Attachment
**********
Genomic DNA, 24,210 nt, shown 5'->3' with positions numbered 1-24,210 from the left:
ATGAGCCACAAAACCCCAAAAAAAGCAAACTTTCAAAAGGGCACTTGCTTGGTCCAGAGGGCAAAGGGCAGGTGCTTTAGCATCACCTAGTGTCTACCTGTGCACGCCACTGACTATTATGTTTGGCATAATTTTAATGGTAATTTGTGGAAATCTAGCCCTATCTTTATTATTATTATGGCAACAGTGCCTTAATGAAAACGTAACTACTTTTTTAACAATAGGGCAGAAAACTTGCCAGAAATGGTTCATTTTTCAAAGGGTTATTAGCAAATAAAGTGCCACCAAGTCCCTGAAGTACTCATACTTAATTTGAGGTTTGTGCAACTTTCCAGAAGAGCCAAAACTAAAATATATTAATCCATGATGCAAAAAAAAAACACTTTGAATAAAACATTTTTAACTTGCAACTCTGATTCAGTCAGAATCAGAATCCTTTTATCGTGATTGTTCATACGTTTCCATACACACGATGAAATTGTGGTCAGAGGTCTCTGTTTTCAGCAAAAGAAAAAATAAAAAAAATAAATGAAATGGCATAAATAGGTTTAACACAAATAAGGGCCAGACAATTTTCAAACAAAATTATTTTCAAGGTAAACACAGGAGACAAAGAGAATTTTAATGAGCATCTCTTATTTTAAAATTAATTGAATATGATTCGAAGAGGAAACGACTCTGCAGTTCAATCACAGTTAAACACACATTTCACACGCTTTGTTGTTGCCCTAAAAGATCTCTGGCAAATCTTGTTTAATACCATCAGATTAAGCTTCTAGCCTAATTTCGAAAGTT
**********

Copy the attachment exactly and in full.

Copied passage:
Genomic DNA, 24,210 nt, shown 5'->3' with positions numbered 1-24,210 from the left:
ATGAGCCACAAAACCCCAAAAAAAGCAAACTTTCAAAAGGGCACTTGCTTGGTCCAGAGGGCAAAGGGCAGGTGCTTTAGCATCACCTAGTGTCTACCTGTGCACGCCACTGACTATTATGTTTGGCATAATTTTAATGGTAATTTGTGGAAATCTAGCCCTATCTTTATTATTATTATGGCAACAGTGCCTTAATGAAAACGTAACTACTTTTTTAACAATAGGGCAGAAAACTTGCCAGAAATGGTTCATTTTTCAAAGGGTTATTAGCAAATAAAGTGCCACCAAGTCCCTGAAGTACTCATACTTAATTTGAGGTTTGTGCAACTTTCCAGAAGAGCCAAAACTAAAATATATTAATCCATGATGCAAAAAAAAAACACTTTGAATAAAACATTTTTAACTTGCAACTCTGATTCAGTCAGAATCAGAATCCTTTTATCGTGATTGTTCATACGTTTCCATACACACGATGAAATTGTGGTCAGAGGTCTCTGTTTTCAGCAAAAGAAAAAATAAAAAAAATAAATGAAATGGCATAAATAGGTTTAACACAAATAAGGGCCAGACAATTTTCAAACAAAATTATTTTCAAGGTAAACACAGGAGACAAAGAGAATTTTAATGAGCATCTCTTATTTTAAAATTAATTGAATATGATTCGAAGAGGAAACGACTCTGCAGTTCAATCACAGTTAAACACACATTTCACACGCTTTGTTGTTGCCCTAAAAGATCTCTGGCAAATCTTGTTTAATACCATCAGATTAAGCTTCTAGCCTAATTTCGAAAGTT